Many Jews find it strange that messianist Lubavitchers believe that Rabbi Menachem Mendel Scheerson, dead now nearly 14years, is alive in some form other than just his soul, and can return to redeem the world as the messiah. Yet despite this, Lubavitch is still widely embraced by the larger Jewish community because of the work its emissaries do around the world to bring Jews closer to their faith.
"The consensus of the Jewish people has been to ignore this rather than to take it as crossing the line because Lubavitch has managed to make themselves useful," said Rabbi Irving "Yitz" Greenberg, an Orthodox rabbi and theologian who wrote "For the Sake of Heaven and Earth: The New Encounter Between Judaism and Christianity" (JPS 2004).
Rabbi Greenberg says that the Lubavitcher rebbe is not a false messiah, but a failed one, and as such should be treated with honor and respect, even if his followers are incorrect.
The conversion candidate should be treated "as an observant Jew who has some well-intentioned but mistaken notion," said Rabbi Greenberg. "If he said he believed in another religion or another God, that would be a legitimate criterion" for denying his conversion. But this case is different, he says. "That mistaken belief should be criticized but should not be the basis for refusing entrance to the Jewish people."
One Israeli expert on conversions says that the rabbis may be correct in not allowing this messianist Lubavitcher to convert.
"I think it could be agreed upon that someone who was observant but continued to deny the singularity of God or God’s omnipresence ought be denied entry through the gates," said Rabbi Seth Farber, director of Itim, an Israeli organization that helps converts deal with the rabbinic establishment there.
"Given the consensus among the Orthodox community regarding the fact that messianic deliverance has not yet occurred," Rabbi Farber continued, "it seems reasonable that someone who assumed [and acted upon this belief] this could be denied."
In Crown Heights, the messianists’ fervor, shown in banners and flags proclaiming the rebbe as messiah, suffered a recent setback here.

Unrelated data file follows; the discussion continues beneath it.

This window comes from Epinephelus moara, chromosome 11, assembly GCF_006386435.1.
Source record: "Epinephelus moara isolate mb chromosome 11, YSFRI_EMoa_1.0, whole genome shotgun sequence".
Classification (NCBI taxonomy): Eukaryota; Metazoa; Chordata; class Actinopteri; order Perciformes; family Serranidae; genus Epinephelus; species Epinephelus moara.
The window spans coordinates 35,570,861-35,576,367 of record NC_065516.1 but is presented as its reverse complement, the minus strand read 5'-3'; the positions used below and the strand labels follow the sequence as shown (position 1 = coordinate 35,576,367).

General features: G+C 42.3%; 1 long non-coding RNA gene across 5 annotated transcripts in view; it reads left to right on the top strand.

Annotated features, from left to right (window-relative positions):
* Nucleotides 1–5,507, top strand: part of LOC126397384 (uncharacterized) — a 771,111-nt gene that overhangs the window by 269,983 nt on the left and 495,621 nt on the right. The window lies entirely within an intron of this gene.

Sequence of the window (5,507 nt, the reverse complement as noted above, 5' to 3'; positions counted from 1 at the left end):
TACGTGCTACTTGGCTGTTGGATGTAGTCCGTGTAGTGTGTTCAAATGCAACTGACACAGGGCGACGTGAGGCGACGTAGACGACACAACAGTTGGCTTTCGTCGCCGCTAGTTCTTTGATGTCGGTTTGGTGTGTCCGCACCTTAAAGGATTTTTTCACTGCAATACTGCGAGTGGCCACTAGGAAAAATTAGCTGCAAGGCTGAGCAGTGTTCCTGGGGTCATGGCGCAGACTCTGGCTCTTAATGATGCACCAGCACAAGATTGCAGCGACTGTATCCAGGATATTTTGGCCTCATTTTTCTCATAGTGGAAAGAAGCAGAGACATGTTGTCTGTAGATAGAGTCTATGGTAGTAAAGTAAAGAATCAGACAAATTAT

The owners of 770, who oppose the messianist message, last month won a New York State Supreme Court case against them and, barring a successful appeal, plan to remove the enormous rebbe-as-Moshiach banner that stretches along one wall of 770’s sanctuary.
In Crown Heights on Tuesday, most of the men coming out of 770 who paused to talk with a reporter were not aware of the conversion case and declined to comment.
Yossi Raminksy said, "Who he believes is moshiach is irrelevant to conversion. You have to know halacha for giyur [conversion], but I never heard of this" being asked of a candidate.
Nothing similar has come up in a U.S. conversion under the auspices of the Beth Din of America, the main non-haredi Orthodox rabbinical court.
If it did, "we would refer that to the appropriate halachic authorities of the Beth Din," said Rabbi Michoel Zylberman, coordinator of conversions for the Beth Din.
The Beth Din of America is affiliated with the Rabbinical Council of America, an organization with about 1,000 centrist Orthodox rabbis. In 1996 the RCA passed a much-debated, carefully constructed resolution condemning Jewish messianism, without mentioning Lubavitch in particular.
Authored by Rabbi Berger, who is a member of the group, they removed the name of Lubavitch because they did not want to deprecate the entire chasidic sect, some of whose members do not share the messianist beliefs, said the RCA’s president at the time.
Rabbi Basil Herring, the RCA’s executive director, said that the current conversion controversy "is a very delicate, sensitive issue and we respect the right and jurisdiction of the rabbinate of Israel to make its decision on this issue."
With reporting from Israel correspondent Michele Chabin in Jerusalem and editorial intern Sharon Udasin in New York.